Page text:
The positives about this gorgeous island do not stop at the atmosphere. It’s perfect mixture of amazing people, stunning beaches, jungle, wildlife, laidback vibes and serenity. That’s why, in my eyes, Koh Phayam is the perfect getaway destination. Arguably the best, but in no doubt my favourite beach on earth is Ao Kao Kwai, Buffalo Bay. Watching the tangerine sunset erupt behind the jagged outlines of islands in the distance, Myanmar, as the nightly chorus of life echoes from the dark jungle behind, never gets old. Wait a few hours and look up to stars like you never have before, thousands upon thousands of them. A late-night swim, stars above and glowing algae vivid below gives the impression of a mirror reflecting back the universe, special doesn’t really cut it. But this beach is only one of many on the island that all have the potential to become your new favourite. As well as beautiful humans and beaches, Koh Phayam is also home to incredible wildlife. Never before have I seen as many species of birds in one place. Eagles soar silhouetted through the clear blue sky above as you enjoy a warm afternoon dip, then vibrant Great Indian Hornbills escort you back home through the jungle from their position aloft in the trees. If you’re hungry, leave the birds alone because there are plenty of wonderful places to eat. Not cheap, but utterly incredible, is the restaurant at Flower Power Resort. It’s also a good place to stay. The owners are Italian but the staff are mostly from Myanmar. Fresh pasta, pizza, focaccia and much more is made fresh every day, the last thing you’d expect on this remote island. Their pizza is the most authentic I’ve eaten outside Italy and the Myanmar food is very delicious as well. And if you’re thirsty then there are plenty of beachside bars too, including Hippy Bar on Buffalo Bay, possibly the most epic bar I’ve ever been to. It’s difficult not to feel like Jack Sparrow as you sip a rum cocktail in the pirate ship made from driftwood looking out across the Andaman Sea.

My first and second trips to Koh Phayam were both in spring 2022, so I can’t compare them to a pre-Covid experience. I unfortunately saw many closed businesses, empty restaurants, bars andport to Phayam hotels. Despite not being a fan of too many tourists, or the wrong kind, I never enjoy seeing local people suffer because of a lack of them. However, in my opinion, the quietness on Koh Phayam did not negatively impact the atmosphere nearly as much as it did on Koh Lanta. I believe this is due to its size. Koh Lanta is a lot bigger and felt emptier. You would pass people on the bike and never see them again, whereas on Koh Phayam I was bumping into the same people over and over again – on the beach, in restaurants, in bars – both tourists and locals. I’m obsessed with this place and really think it was amazing as it was when I visited. It might be worse or better with more people but you’ll have to find that out for yourself. If you’re looking for somewhere to unwind, relax and let a few days slip into a few weeks, maybe more, then Koh Phayam is the place for you. People come for a short trip and only end up leaving three months later when their visa expires. Also, the island is relatively inexpensive considering its isolation, but there are places to cater for every budget. I really can’t recommend Koh Phayam enough, coming to Thailand and not visiting would be a great shame. But do me a favour, don’t tell everyone and their mother, let’s keep this one between us.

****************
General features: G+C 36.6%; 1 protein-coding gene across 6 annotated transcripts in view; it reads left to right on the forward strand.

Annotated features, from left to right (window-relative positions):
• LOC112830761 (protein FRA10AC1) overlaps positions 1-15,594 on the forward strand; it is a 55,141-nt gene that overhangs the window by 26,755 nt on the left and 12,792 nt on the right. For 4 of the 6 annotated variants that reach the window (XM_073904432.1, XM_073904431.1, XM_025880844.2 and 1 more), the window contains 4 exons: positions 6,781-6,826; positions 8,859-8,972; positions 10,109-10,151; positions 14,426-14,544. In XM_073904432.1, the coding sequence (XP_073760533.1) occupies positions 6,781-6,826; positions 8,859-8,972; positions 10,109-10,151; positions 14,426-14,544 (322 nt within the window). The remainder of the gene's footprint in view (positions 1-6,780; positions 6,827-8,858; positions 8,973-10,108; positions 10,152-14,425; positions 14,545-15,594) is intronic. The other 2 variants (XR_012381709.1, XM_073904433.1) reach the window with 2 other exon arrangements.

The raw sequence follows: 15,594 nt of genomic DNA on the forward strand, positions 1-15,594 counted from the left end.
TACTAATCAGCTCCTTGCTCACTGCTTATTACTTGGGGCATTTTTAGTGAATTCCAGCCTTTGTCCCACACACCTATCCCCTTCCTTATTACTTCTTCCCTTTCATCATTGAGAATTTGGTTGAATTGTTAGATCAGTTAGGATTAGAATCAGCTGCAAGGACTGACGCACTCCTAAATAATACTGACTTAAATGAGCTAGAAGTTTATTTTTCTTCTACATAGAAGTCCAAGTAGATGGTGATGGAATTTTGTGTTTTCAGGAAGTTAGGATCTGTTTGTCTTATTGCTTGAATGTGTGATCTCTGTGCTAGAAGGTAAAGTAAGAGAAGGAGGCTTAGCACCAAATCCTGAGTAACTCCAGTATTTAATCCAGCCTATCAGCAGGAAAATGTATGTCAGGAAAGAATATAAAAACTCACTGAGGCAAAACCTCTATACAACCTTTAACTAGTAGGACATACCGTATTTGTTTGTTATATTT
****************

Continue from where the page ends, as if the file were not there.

Best beaches Koh Phayam
– Ao Kao Kwai (Buffalo Bay)
– Ao Kwang Peeb (Monkey Beach)
– Ao Yai (Long Beach)
– Hin Talu
– Ao Mook

What to do on Koh Phayam
– Drink on the beach at Buffalo Bay (Hippie Bar or Gold Key are the best)
– Eat Italian & Myanmar food at Flower Power Restaurant
– Enjoy great food & the view at Seaview Restaurant
– Kayak around the island and through the mangroves
– Taste fresh fruit and other produce from the island


From Ranong in the north to Satun in the south, you really can’t go wrong on Thailand’s western seaboard. Beautiful beaches and magical islands pepper the coastline. Looking out across the Andaman Sea as it turns into the Indian Ocean, unreal sunsets do their best to warm the hearts of everyone witnessing them. Phuket, Koh Lanta and Koh Phayam, all very different islands, are three of the best places to enjoy this wonderful part of the world. The three of them have more than enough to satisfy every type of traveler, tourist and visitor. Whatever you want to call yourself, wherever you end up, on the Andaman or far away, I hope you enjoy.


Ready to explore Thailand’s west coast? Here’s our Thailand program page, and you can submit an application here